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SATURDAY IN THE 'SAC  (a complete story)

This Saturday is different from the start: when we come to there's no Philip Schofield going on downstairs and no stream of hot water being used, no yells, no music, no arguments.

 

'The kids are out,' I say to Denise, 'how about coffee in bed?'  I don't say breakfast, neither of us eat it.  Coffee and a fag.  'I'll bring an ashtray up.'

 

'The shopping,' she calls.  'We've done it,' I shout from the stairs.  Housework, gardening, fixing the bathroom, shovelling the catshit from our entry.  Always something, but she's saying yes more these days and when I get back her face is warm from sleep still. We sit there legs out in front of us talking of our childhoods.  I spent mine here in 'Oxford Place, Cul-de-Sac' - I say it like I used to as a child, when I'd reel off the full address, ending with 'the Universe'.  Dee's was spent a mile or two away.  Two weekend sounds recall her childhood - the bells of three churches competing, and the Saturday market at 6 p.m.: the stacking of scaffolding, tarpaulin into the backs of vans.  We haven't done this for so long, chatted like this, all kids and favourite TV programmes you can't miss, so I'm wondering how it will turn out.  I can feel her soften with nostalgia as we talk and I reach out from our pasts to her breast and she moves so my hand slips further and further down.

 

So Saturday begins.  There's nothing on this weekend besides a trip to Denise's mother, Sunday.  The pull-out table and place mats with old cars on them.  The home-made pineapple cake for afters which I will say is 'deli-lish-us', a word stumble I made twenty-odd years ago at my first meal in that house.  The kids bored.  Her dad and I might slip out to the pub, walking through street still full of bells.  But Saturday looked like gardening, sunbathing - hopefully - with a can or two, checking the pools.  Later a film with - how do you pronounce it - Cherie Lunghi in it.  When the kids do return noisy as ever we are up singing ' She was just seventeen, you know what I mean', but soon TV, music upstairs and Louise's friends coming by drive me out into the garden.  The usual Saturday in the weak sun or else real cold that passes for summer.  The usual: cutting brambles, considering how Dee's warm bra-marked flesh would feel through the creased pair of gardening gloves and wondering whether she would object to me finding out.  Gagging as I shovel up catshit and bury it while the sun slips higher and burns away cloud.  Leaning on the fence talking to Brian, he still wearing an anorak with 'Fat Willy' on the back.  He's recently out of a job, and putting on a brave face - a throat laugh that goes on too long, a grin that stays, as when his wife upped and left taking the kids with her and people who didn't know called 'All right Brian!'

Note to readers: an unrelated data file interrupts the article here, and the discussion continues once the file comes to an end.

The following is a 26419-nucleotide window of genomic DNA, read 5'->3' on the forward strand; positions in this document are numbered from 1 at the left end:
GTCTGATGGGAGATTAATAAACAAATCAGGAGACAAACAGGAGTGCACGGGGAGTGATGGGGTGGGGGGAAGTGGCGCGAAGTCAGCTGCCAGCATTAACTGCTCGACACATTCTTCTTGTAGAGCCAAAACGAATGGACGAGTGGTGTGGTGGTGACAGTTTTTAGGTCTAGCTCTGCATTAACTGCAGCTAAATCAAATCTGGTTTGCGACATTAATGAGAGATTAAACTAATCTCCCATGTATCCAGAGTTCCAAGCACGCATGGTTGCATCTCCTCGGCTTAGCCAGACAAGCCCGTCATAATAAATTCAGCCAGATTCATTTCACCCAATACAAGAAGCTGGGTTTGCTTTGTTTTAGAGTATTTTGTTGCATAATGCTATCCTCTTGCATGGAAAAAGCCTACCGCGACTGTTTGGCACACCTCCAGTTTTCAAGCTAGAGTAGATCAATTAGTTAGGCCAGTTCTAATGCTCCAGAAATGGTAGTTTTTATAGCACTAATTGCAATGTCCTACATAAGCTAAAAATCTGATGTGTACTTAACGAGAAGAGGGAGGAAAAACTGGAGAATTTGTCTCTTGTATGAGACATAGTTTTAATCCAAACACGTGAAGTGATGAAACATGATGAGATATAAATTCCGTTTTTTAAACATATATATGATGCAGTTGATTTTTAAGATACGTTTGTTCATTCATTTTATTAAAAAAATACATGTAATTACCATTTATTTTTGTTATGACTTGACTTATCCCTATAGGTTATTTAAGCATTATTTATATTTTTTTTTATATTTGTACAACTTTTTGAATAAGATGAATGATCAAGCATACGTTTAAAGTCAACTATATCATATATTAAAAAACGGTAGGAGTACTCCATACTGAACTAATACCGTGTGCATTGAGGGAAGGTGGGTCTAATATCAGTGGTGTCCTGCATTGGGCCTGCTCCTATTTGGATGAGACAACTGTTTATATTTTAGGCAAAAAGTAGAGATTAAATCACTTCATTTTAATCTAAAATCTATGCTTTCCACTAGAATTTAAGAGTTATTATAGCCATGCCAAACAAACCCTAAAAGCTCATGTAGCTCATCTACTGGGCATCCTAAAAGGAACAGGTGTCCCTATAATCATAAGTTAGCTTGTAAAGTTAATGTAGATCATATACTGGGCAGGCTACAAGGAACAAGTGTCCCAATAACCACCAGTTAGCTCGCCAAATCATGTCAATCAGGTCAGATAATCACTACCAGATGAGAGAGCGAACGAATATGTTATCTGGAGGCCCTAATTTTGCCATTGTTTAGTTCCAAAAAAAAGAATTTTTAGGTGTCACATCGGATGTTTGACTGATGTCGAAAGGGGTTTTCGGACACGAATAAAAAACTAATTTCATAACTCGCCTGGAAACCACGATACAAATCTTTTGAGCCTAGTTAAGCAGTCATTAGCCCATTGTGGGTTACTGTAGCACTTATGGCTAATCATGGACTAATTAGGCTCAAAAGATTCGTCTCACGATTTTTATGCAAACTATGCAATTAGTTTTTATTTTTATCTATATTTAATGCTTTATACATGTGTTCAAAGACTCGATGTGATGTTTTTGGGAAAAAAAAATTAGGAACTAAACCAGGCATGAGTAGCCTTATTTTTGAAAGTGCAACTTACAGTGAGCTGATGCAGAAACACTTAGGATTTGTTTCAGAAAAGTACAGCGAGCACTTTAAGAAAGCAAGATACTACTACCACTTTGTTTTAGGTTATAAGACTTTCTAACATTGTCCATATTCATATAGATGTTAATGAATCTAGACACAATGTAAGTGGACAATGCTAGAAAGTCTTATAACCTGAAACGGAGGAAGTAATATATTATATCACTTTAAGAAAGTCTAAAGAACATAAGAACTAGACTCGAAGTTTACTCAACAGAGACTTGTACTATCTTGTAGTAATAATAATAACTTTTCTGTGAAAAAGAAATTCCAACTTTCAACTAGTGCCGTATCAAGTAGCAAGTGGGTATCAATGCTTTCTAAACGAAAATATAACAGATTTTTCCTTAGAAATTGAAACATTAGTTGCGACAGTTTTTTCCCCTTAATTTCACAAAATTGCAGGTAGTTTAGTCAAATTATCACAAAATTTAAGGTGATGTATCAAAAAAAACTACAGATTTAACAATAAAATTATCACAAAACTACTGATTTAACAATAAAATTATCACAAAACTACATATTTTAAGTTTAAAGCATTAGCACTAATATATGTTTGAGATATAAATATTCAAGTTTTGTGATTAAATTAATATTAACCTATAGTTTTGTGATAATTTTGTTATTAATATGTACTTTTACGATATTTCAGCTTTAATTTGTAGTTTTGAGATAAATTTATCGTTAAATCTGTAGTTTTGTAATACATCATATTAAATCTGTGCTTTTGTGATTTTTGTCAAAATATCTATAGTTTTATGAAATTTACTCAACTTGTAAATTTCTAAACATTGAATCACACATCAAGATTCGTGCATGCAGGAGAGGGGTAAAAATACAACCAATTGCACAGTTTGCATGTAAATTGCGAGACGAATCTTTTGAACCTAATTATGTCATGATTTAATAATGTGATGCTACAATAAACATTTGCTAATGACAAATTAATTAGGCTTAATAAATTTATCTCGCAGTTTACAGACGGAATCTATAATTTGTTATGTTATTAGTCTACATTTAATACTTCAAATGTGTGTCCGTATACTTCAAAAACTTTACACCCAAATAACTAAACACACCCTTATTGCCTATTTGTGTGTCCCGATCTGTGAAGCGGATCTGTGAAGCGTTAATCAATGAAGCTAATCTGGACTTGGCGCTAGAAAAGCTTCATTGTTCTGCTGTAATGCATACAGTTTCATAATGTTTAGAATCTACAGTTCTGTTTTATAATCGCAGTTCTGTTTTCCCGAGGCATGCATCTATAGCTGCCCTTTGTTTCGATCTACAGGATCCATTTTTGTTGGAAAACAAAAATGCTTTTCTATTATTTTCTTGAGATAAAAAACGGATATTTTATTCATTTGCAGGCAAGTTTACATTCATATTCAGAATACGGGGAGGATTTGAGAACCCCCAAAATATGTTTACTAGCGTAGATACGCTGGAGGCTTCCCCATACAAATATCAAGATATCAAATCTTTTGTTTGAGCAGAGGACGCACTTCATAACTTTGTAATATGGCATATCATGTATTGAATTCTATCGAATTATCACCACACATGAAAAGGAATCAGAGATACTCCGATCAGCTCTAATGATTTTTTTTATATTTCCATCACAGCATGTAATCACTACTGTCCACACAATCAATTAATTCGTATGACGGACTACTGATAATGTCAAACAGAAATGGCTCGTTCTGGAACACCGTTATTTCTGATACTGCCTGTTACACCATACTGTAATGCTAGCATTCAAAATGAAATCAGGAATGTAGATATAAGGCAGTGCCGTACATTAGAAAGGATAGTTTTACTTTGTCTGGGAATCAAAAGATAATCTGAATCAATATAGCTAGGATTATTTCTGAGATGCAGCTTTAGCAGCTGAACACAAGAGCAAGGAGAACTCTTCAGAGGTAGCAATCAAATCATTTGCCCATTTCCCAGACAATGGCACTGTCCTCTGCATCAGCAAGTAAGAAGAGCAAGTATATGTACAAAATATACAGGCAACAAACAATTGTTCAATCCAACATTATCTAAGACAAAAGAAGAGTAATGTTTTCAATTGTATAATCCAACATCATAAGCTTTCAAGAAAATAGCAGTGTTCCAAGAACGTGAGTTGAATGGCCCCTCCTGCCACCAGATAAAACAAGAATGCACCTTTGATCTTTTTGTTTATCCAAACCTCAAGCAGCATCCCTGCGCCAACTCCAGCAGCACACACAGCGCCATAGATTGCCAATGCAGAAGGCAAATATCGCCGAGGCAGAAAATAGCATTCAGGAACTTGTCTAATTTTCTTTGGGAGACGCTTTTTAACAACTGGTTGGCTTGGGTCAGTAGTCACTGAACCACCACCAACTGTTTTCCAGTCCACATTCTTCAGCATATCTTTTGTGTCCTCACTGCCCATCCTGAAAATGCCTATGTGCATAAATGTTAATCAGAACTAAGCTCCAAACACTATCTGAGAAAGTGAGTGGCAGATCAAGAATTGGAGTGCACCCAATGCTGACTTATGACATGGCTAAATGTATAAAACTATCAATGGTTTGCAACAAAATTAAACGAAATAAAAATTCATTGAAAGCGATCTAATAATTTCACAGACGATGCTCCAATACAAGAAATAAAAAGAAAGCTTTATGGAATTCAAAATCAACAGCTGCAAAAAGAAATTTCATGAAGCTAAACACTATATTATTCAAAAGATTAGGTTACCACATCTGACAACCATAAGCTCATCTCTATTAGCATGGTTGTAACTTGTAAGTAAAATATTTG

He tells me old Barry Moore's house (Lionel to us kids) has been boarded up, padlocked and grilled ( I picture a slice of house in a toaster).  Christ didn't I hear the council making that racket this morning?  Working on a Saturday, must think we're bad.  Kids - not Louise or Blake he adds quickly - are already there, spraying and smashing.  I'll give 'em child abuse.  Brian getting warm enough to unzip.

 

Then on this Saturday when everything seems to happen, music beginning to blow from every open window - Blake's - a seagull drops into Brian's pond and stabs out the goldfish one by one.  Bloated, it falls in.  A seagull with indigestion in a 2' by 2' pond, no response to my neighbour's shouts and hand claps.  'I wouldn't mind,' Brian says, 'but we're nowhere near the fucking sea.'